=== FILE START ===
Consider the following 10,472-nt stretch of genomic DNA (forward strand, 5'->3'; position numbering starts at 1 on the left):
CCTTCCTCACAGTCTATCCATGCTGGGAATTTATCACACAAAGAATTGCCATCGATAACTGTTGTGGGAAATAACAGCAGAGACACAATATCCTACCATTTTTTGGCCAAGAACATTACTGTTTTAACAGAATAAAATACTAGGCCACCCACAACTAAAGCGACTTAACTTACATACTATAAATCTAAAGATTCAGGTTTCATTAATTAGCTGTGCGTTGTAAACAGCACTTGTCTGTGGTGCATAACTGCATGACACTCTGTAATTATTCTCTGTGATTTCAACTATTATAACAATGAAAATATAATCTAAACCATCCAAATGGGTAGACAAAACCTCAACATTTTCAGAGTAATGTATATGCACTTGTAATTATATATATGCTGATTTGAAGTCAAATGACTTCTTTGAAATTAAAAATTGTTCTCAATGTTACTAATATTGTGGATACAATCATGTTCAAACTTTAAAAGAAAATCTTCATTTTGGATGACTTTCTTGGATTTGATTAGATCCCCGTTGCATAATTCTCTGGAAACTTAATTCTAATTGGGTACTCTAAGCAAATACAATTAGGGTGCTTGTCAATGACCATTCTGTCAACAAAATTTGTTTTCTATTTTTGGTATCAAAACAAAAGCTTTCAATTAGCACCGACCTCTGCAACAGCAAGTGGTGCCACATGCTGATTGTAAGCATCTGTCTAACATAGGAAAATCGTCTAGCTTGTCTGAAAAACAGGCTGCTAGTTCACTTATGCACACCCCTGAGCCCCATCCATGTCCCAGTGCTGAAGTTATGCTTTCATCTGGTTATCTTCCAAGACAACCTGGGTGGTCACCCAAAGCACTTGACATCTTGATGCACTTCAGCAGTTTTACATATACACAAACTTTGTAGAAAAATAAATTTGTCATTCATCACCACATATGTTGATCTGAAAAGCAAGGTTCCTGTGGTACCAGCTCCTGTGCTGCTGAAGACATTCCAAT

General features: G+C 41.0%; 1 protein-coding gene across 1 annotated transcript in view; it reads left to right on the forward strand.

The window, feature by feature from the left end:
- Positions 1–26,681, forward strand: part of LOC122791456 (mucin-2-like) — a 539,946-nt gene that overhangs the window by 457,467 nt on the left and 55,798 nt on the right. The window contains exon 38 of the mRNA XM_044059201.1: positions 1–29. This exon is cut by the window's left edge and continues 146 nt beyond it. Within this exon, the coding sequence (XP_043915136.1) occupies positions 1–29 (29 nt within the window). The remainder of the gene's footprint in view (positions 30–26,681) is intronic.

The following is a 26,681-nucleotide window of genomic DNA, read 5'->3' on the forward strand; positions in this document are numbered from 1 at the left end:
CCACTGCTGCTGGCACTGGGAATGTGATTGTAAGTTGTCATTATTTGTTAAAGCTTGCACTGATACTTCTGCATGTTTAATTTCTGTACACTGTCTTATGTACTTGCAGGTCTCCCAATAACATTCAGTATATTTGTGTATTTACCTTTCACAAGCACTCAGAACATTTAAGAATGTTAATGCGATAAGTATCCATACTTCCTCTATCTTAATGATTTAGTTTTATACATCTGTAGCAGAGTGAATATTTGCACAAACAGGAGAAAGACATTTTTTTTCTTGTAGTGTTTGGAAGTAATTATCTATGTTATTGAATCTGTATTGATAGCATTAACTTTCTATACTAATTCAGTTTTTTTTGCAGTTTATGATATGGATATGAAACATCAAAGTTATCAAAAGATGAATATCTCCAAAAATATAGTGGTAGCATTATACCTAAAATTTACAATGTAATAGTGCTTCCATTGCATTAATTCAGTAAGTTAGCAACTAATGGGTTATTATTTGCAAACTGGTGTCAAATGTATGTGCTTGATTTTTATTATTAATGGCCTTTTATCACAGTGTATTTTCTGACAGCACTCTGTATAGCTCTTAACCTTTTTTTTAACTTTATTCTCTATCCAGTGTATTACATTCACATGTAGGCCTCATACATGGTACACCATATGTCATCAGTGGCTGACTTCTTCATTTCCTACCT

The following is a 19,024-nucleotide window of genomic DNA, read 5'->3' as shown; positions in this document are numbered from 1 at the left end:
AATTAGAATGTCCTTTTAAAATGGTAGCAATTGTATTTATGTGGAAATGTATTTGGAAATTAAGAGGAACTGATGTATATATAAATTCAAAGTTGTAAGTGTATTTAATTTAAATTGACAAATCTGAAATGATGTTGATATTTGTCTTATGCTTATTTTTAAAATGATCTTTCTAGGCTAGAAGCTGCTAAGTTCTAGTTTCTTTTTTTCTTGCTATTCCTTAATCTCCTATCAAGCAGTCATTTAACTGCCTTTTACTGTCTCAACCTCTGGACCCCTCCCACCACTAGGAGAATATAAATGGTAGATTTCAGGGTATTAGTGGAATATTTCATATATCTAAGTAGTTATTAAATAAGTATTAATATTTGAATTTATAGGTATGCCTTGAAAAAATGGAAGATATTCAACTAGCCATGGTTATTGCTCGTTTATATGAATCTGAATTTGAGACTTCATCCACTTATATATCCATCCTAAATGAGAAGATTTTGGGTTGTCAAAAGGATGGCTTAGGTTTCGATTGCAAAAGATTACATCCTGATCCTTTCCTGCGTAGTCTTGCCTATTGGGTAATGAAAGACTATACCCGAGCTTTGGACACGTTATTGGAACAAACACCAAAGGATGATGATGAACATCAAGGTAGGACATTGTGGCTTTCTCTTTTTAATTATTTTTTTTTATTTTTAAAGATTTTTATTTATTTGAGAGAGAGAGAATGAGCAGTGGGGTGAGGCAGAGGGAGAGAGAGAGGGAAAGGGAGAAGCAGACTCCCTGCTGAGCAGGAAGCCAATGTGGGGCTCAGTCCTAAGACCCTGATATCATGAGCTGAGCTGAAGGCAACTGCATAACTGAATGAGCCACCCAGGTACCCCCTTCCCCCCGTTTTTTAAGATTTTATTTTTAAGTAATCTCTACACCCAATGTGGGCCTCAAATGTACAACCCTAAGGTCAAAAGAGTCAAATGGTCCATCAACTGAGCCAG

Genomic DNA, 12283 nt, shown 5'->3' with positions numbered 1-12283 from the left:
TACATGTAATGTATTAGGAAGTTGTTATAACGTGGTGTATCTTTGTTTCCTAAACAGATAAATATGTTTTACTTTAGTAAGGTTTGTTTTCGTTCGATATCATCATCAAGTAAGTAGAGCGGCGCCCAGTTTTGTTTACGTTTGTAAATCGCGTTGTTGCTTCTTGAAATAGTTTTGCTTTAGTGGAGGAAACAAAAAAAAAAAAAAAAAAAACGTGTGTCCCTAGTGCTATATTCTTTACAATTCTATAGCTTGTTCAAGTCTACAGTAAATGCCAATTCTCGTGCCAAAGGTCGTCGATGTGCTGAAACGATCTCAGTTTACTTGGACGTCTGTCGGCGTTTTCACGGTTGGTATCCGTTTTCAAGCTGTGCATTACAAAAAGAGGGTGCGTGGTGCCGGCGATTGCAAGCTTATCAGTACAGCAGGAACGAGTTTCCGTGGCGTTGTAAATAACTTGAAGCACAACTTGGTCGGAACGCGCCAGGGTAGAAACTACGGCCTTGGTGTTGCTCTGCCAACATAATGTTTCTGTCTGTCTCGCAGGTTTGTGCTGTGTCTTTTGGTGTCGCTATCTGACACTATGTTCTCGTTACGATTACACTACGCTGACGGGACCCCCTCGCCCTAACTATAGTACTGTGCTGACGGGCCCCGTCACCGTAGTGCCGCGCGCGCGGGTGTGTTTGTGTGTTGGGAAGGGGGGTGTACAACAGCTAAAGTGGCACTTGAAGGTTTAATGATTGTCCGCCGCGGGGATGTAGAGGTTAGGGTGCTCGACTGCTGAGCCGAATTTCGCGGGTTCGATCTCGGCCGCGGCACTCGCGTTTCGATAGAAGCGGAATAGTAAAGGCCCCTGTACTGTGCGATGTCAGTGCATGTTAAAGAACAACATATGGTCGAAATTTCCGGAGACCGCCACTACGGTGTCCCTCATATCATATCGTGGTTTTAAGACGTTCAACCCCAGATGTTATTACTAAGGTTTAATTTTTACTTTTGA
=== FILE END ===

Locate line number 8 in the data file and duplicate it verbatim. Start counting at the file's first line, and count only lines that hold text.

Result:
The following is a 19,024-nucleotide window of genomic DNA, read 5'->3' as shown; positions in this document are numbered from 1 at the left end: